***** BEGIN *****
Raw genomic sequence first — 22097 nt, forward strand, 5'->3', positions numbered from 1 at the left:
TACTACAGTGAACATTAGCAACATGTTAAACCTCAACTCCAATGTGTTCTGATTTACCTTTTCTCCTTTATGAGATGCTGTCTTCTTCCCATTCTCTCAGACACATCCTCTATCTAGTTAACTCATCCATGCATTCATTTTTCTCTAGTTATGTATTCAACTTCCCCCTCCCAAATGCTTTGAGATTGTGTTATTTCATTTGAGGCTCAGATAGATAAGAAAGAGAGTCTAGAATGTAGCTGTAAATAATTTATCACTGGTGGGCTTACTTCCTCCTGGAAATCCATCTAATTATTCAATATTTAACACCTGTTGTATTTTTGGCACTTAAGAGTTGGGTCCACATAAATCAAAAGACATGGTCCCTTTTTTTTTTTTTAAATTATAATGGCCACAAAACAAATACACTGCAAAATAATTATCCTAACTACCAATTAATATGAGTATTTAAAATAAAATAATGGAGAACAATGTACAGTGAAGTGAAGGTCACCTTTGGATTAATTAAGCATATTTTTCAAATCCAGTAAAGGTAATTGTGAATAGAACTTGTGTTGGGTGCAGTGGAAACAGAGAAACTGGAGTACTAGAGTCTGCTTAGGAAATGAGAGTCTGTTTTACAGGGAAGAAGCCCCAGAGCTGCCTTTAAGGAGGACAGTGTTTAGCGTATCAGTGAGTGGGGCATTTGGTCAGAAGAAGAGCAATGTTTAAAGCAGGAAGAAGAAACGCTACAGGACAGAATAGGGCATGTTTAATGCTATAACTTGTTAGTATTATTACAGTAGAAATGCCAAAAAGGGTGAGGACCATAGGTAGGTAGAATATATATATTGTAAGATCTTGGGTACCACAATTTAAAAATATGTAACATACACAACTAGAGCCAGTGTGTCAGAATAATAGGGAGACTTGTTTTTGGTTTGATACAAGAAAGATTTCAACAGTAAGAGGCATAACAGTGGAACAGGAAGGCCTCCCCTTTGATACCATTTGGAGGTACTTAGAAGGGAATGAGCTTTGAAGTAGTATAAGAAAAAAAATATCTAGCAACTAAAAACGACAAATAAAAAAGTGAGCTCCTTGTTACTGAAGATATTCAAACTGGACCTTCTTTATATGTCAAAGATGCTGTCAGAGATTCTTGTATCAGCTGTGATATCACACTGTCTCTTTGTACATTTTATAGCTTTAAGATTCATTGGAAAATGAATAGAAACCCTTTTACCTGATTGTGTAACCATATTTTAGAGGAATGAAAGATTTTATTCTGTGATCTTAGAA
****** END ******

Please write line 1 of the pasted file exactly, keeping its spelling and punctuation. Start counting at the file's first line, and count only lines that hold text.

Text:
Raw genomic sequence first — 22097 nt, forward strand, 5'->3', positions numbered from 1 at the left: